Belfast Telegraph

UK Website Of The Year

Home News UK

Alice Gross family urge tougher monitoring of foreign criminals

Published 04/07/2016

The family of murdered schoolgirl Alice Gross have called for a "careful and targeted" reform of the system for exchanging information about high-risk offenders across Europe.

As an inquest jury announced its conclusion that 14-year-old Alice had been unlawfully killed, a coroner stated that she was "highly likely" to raise "a list of concerns" with the police and Home Office.

It is believed Alice died at the hands of builder Arnis Zalkalns, who had served a prison sentence for murdering his wife in his native Latvia.

Alice disappeared from her home in Hanwell, west London, on August 28 2014. Her body was found on September 30 after Scotland Yard conducted its biggest search since the July 7 London bombings.

Zalkalns, who came to the UK in 2007, was found hanged in a park a few days after Alice's body was discovered weighted down with bricks and logs in the River Brent. Police said the 41-year-old would have been charged with her murder had he lived.

On the sixth day of an inquest at the Royal Courts of Justice in London, a jury of eight men and three women found she had been killed in a sexually motivated attack and her death was "consistent with compression asphyxia".

Coroner Dr Fiona Wilcox said her possible list of recommendations included that it should become mandatory for all police forces in England and Wales to perform automated Acro criminal records and Interpol warnings checks on foreign criminals, with further checks as required in individual cases.

Another was that audit systems should be put in place to see that the mandatory checks were being carried out and the warnings lists updated so that persons with serious convictions were "appropriately detained".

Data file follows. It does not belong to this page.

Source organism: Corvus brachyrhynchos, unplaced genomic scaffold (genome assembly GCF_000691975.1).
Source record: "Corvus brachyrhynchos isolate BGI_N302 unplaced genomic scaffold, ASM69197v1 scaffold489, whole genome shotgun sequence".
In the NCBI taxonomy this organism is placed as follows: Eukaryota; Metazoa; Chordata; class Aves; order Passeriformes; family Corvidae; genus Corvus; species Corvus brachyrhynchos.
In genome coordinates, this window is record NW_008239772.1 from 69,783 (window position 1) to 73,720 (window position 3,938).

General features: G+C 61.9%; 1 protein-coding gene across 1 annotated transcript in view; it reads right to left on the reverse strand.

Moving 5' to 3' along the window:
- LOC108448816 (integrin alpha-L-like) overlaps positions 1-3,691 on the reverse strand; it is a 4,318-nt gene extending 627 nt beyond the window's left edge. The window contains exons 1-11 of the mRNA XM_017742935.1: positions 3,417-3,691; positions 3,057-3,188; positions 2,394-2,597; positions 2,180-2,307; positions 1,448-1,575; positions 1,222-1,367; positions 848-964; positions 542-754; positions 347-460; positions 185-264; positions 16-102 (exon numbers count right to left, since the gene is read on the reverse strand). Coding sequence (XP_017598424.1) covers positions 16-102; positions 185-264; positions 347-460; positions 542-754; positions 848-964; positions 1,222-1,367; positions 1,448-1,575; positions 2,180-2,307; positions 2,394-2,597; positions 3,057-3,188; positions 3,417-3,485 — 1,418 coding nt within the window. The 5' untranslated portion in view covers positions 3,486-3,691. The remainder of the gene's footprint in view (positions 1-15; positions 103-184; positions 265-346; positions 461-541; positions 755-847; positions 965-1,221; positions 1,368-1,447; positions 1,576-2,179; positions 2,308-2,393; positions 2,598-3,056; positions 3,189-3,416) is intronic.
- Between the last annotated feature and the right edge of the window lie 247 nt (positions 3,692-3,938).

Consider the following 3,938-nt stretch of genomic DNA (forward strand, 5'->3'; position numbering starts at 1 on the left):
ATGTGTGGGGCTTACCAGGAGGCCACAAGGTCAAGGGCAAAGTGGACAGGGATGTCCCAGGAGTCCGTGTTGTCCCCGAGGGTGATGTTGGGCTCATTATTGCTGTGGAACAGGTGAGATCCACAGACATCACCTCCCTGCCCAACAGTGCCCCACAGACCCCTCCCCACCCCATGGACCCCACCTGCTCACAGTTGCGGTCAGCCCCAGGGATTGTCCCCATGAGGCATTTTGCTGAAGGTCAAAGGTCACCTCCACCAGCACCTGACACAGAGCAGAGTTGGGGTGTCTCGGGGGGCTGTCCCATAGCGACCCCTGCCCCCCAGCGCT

She told the jury last week that evidence given at the inquest did not support conclusions that would "imply that any actions or inactions" of the Home Office or police "caused or contributed" to Alice's death.

Alice's family, represented by human rights organisation Liberty, said they were "pleased that the coroner seems likely to make a number of recommendations to the police and the Home Office to improve their systems, which reflect our concerns".

They said in a statement: " Our concern has been to ensure that there are fair and proportionate rules governing the movement of serious criminals within Europe, whether that is a Latvian coming to the UK or a dangerous UK citizen travelling abroad.

"We believe that, had such measures been in place, Alice's death might have been prevented.

"We do not want to see another tragic example of a pointless and avoidable death. We do not want another family to suffer what we have been through. That was our main goal in going through this tortuous inquest."

Alice's father Jose Gross, sister Nina Gross and mother Ros Hodgkiss added: " We would like to take this chance to reiterate that, like Alice, our family is in favour of freedom of movement, in favour of the EU, and all the good things it has brought to our lives.

"We do not believe that any citizen deserves to be treated differently based on their race or nationality.

"We ask in the strongest terms that our position not be misunderstood or abused in order to support an anti-immigrant position with which we profoundly disagree, particularly in the current political climate."

Liberty said the family wishes to see "a targeted, proportionate and proactive system of information sharing about the relatively small number of very high-risk offenders who travel across borders, and whose actions can have catastrophic consequences".

Alice's sister said outside court: " Life is broken and cold without her. Regardless of whether legal responsibility can be attributed to the State for Alice's death, I believe the State failed Alice and our family. Alice was not tragic, but what happened to her was."

Metropolitan Police Deputy Assistant Commissioner Steve Rodhouse said: "Over the last two years we have put significant efforts into making sure that when we arrest foreign nationals, checks for previous convictions are carried out in as many cases as possible, making sure we can deal with them as effectively as we can UK nationals."

:: Following Alice's death, her parents established Alice's Youth Music Memorial Fund in tribute to Alice who was a keen singer, songwriter and musician. Donate at: http://alice.poppymadeleine.gross.muchloved.com/"

Read More

From Belfast Telegraph